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Always write thank you notes immediately after your interview. A brief but enthusiastic thank you letter written soon after the interview can be particularly effective and should be done automatically. The note keeps your name and face fresh in the employer's mind and expresses your continued interest in the position. These notes add a personal touch to the interview process and they forge the beginnings of a networking contact that could prove useful for you in future job searches. If possible, send a handwritten thank you note within two days to each interview. If your thank you note will not arrive in a timely manner by postal mail, it is appropriate to send your thank you note by email.
Your thank you note should touch upon the following points:
Additionally, your thank you note should invite requests for additional information and provide grounds for follow-up. The thank you note below is intended to serve as an example.
Dear Ms. Smith,
Thank you for taking the time to meet with me yesterday to discuss my strong interest in the internship at the Housing Rights Center. I enjoyed learning about the organization’s recent efforts to protect the housing rights of low-income tenants in Los Angeles. As an L.A. native, I am keenly aware of the challenging circumstances many residents face and admire HRC’s efforts to address the city’s persistent socioeconomic injustice. Our conversation yesterday further strengthened my interest in working for HRC this summer. Please let me know if I can provide you with additional information. Thank you again for your consideration and I look forward to hearing from you soon.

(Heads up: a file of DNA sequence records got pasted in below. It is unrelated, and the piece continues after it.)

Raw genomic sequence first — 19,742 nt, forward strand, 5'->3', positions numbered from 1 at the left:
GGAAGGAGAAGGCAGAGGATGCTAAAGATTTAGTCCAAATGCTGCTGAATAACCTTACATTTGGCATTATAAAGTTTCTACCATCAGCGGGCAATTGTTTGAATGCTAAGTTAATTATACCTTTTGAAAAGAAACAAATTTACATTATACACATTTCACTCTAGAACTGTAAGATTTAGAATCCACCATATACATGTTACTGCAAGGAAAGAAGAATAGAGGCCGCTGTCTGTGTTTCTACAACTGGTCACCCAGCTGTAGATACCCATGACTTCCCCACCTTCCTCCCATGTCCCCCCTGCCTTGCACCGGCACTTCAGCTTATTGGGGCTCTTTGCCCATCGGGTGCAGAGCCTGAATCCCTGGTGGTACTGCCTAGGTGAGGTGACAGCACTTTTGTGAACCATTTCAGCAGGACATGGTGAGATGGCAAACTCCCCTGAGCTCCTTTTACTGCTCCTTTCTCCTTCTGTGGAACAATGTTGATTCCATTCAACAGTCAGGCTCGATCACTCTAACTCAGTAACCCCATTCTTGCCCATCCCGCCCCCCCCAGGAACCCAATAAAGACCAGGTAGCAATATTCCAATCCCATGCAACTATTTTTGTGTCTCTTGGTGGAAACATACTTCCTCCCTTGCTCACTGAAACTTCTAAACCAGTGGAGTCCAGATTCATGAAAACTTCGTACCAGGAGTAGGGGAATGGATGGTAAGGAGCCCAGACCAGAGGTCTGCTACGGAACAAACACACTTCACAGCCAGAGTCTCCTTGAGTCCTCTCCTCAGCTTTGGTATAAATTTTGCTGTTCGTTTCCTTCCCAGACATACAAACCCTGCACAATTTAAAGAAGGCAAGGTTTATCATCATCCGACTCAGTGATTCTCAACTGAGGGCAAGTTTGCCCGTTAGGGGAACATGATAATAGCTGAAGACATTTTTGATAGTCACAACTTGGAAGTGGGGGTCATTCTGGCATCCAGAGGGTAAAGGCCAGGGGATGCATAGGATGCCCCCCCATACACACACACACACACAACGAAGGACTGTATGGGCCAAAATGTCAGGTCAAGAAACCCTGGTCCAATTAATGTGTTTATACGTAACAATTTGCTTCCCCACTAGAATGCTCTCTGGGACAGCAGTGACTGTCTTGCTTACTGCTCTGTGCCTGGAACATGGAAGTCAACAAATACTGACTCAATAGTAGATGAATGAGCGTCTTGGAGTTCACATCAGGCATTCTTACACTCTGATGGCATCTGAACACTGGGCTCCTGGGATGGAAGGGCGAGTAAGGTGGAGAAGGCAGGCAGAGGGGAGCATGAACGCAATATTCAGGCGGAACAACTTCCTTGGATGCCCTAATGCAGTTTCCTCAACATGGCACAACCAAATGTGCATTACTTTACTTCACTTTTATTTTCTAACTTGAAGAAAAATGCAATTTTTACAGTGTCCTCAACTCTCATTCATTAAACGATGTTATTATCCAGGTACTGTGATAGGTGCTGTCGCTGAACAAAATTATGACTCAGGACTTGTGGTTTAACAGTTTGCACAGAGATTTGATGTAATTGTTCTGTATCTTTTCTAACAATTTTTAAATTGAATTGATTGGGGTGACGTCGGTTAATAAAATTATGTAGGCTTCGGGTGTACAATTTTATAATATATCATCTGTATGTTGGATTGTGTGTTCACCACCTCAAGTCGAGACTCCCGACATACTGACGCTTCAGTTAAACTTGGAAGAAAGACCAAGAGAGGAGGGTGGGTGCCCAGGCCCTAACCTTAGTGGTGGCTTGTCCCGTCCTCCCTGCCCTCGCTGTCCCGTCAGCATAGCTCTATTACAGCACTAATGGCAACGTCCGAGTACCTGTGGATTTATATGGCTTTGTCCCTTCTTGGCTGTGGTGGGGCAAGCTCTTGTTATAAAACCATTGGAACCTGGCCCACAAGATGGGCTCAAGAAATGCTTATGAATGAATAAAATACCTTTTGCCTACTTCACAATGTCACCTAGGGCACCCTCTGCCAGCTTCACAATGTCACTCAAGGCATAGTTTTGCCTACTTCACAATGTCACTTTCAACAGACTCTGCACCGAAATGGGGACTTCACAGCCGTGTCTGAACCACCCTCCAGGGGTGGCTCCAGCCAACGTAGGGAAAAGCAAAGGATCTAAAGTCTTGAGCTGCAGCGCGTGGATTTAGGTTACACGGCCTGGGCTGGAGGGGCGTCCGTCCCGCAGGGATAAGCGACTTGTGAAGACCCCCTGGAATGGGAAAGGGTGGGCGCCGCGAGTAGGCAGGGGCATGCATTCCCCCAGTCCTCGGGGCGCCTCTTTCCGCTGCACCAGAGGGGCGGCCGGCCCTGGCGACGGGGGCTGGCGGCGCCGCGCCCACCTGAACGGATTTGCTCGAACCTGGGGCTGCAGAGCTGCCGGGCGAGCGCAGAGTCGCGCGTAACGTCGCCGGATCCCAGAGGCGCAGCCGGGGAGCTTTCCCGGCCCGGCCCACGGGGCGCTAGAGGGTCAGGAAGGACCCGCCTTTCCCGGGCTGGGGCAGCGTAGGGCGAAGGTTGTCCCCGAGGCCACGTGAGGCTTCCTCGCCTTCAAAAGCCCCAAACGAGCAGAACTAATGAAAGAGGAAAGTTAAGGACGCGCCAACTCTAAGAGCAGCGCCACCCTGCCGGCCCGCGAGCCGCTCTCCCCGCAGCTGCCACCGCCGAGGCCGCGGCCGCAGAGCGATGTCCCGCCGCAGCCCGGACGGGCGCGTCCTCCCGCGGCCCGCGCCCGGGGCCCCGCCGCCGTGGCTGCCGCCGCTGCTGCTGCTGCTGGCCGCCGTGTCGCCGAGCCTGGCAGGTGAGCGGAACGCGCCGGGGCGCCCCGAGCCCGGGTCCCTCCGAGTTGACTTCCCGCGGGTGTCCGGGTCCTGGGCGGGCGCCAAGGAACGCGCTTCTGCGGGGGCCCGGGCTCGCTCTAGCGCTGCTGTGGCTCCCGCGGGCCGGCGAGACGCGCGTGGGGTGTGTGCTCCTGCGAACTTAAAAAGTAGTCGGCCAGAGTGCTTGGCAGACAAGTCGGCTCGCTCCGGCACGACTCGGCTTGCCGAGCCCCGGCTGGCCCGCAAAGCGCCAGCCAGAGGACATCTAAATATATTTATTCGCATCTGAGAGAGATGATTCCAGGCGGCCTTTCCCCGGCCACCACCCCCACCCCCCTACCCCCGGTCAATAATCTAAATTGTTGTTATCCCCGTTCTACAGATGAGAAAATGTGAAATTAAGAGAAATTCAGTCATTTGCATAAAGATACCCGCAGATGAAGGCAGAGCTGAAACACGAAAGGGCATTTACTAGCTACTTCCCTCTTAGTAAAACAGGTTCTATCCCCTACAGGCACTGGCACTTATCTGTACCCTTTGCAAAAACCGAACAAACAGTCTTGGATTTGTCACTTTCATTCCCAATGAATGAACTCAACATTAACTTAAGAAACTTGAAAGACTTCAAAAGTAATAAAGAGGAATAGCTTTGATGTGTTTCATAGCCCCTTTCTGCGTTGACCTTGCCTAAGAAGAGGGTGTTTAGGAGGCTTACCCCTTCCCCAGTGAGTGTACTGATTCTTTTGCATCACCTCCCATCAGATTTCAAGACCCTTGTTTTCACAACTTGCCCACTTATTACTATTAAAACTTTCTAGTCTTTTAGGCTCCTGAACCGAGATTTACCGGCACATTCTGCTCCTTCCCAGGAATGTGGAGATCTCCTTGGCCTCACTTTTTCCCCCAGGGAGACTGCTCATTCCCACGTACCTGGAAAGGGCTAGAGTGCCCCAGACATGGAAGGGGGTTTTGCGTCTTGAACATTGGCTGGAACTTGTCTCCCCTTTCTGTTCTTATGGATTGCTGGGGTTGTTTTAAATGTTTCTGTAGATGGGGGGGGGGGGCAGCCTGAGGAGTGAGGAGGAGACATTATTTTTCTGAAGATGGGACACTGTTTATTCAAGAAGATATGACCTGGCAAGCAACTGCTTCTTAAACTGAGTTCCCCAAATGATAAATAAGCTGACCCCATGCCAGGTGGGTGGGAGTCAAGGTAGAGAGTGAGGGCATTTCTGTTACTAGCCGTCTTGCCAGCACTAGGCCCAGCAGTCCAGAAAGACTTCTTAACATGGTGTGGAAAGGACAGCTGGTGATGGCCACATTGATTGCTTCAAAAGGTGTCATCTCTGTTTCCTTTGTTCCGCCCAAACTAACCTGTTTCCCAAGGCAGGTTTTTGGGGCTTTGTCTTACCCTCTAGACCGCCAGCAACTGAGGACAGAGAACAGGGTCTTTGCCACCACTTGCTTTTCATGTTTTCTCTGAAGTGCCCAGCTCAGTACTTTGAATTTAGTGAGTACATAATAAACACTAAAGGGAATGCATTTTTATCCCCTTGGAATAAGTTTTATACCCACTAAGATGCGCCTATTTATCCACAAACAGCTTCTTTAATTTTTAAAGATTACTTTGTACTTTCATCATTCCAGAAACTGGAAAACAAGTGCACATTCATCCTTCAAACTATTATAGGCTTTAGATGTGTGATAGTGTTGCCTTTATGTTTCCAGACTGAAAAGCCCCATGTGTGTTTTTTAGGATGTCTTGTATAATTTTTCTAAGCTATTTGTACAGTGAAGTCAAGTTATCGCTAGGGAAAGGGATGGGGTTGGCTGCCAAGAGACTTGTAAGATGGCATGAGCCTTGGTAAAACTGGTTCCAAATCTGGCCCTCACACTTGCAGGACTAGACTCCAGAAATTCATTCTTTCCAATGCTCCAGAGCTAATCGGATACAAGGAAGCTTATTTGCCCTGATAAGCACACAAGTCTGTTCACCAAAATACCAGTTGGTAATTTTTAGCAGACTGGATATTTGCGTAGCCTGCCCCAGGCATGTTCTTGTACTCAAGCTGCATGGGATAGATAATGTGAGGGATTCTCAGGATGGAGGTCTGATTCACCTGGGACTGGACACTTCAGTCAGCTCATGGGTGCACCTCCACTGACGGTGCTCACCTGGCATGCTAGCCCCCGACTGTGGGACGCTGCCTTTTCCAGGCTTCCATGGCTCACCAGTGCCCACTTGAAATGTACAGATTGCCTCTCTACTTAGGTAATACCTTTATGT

After a panel interviews, send personalized thank you notes to each participant, thanking each person for his or her time. Remember to write the name down of each interviewer and later locate each person’s email address online. If possible, request a business card from each participant following the interview.
Alternatively, you may compose a collective thank you note for the entire panel. Certain circumstances, specifically phone and video interviews, may make composing individualized thank you notes difficult. Instead of sending a generic thank you note to each individual, write one thank you note addressed to the collective group or your primary interviewer, referencing the other participants. The thank you note below is intended to serve as an example.
Dear Ms. Smith,
Thank you for taking the time to interview me yesterday. I enjoyed learning about the internship at the Housing Rights Center and appreciated the opportunity to meet with you and other members of the staff. Please thank Mr. Johnson, Ms. Jones, and Mr. Williams for speaking with me about their efforts to address predatory lending practices. My experience working with recent immigrants at the Harvard Legal Aid Bureau has affirmed my commitment to working with those who encounter socioeconomic and linguistic barriers. I am very excited about the possibility of joining HRC next fall. Please let me know if I can provide you with additional information. I look forward to hearing from you.
Bring a list of references to your interviews, as you will most likely be asked at the close of the meeting for names of past employers, professors or mentors whom the employer can contact to talk about you and your work experience. Refer to the sample reference sheet.
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